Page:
Quantum physics has never yielded as much. ‘Tenet’ is like an explosion in your brain, an overdose of information that we don’t understand, that escapes our knowledge, that overwhelms and inundates our minds. The grandfather paradox, the algorithm, time travel, investment, posterity, the time clamp … We are not prepared for so many concepts or parallel universes, but we get hooked on the action. And here, it’s some pretty good quality stuff. Special effects that snap you back into focus when the dialogues about the past and the future overwhelm us. Christopher Nolan delivers a master class in quantum physics and at the same time, offers us a visual spectacle that’s guaranteed to have you glued to your seats.
The director of the ‘paranoia tales’ is an expert in leaving our brains smoking. He’s adept at creating worlds where humankind has never gone before. He did it with ‘Memento’ -we are still counting Polaroids-, then came ‘Origin’ -planting ideas in dreams … how? – he repeated it in ‘Interstellar’ – that image of Matthew McConaughey behind the bookshelf in a parallel universe is still stuck in our minds -, and now he delivers the knockout punch again with ‘Tenet’, a production where, although it may not seem like it, everything makes sense. The director leaves us unsettled with the inverted shifts, causing the characters to move backwards and the bullets to relodge within the barrel of the gun. But in the end, everything comes full circle.
And, as we’ve become accustomed, the entertainment is included. Or doesn’t anyone remember the evil Bane jumping out of the plane in the Batman movie ‘The Dark Knight Rises’? So, you want to crash a plane into a building, no problem, there you go! Or why don’t we take a moving car and make it drive backwards while the world goes the other way. Nolan’s all about entertainment and he demands a lot from us as spectators, he squeezes our neurons to breaking point, but, in return we do get one heck of a show. And the pack includes, this time, a really bad, baddie: actor Kenneth Branagh, who plays a ruthless and unscrupulous antagonist, eager to control the future.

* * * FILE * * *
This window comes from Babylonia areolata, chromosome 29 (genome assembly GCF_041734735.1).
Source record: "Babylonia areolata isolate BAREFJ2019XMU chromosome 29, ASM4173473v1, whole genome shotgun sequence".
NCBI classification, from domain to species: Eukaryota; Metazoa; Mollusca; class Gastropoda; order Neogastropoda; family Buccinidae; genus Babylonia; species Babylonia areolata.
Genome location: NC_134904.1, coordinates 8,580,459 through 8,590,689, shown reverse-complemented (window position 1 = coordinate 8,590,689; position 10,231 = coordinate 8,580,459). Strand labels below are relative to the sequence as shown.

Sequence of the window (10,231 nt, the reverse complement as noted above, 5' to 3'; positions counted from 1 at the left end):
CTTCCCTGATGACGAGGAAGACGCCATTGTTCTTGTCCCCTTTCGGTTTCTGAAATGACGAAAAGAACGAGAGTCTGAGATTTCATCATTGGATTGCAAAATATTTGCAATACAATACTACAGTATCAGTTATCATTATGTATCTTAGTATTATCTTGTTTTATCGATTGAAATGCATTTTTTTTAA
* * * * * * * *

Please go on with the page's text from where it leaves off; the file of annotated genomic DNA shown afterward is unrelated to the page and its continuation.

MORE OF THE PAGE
Who wouldn’t want to change something from their past? This isn’t the first movie, nor I’m sure the last, to delves into time travel, always an interesting topic given how it’s impossible for us human beings. ‘Back to the future’ is the best known example, and the one that shows the danger of changing anything about the past, which is known as the cause-effect law or the butterfly effect: the beating of an insect’s wings can change everything. ‘Groundhog Day’ also plays with the clock: one day repeats itself over and over again, much in spite of what the protagonist, Bill Murray, wishes. Or even ‘Terminator’. Although, we don’t need to go that far back in time, with more recent productions including ‘Avengers, Endgame’, where our dazzling superheroes change the past to avert Thanos from taking power. And one of the most alternative, ‘Mr. Nobody ‘, with Jared Leto: the lives of the same person depending on the decisions they make.
Now that movie theaters are going through their worst spell due to the pandemic, ‘Tenet’ has been a more than welcome injection of revenue. Since its premiere on August 26, it has grossed nearly $ 308 million. So far, the People’s Choice Awards has already nominated it as Best Action Movie of this year and it wouldn’t at all surprise if Ludwig Göransson’s soundtrack, were also to pick up an award, thanks to the permanent atmosphere of tension it generates throughout the entire film. And that’s exactly what Nolan’s productions are: states of tension, mystery, intrigue, suspense. Quantum physics is, in the end, the least of what’s going on. As one of the movie’s characters has already said, “Don’t try to understand it. Feel it.”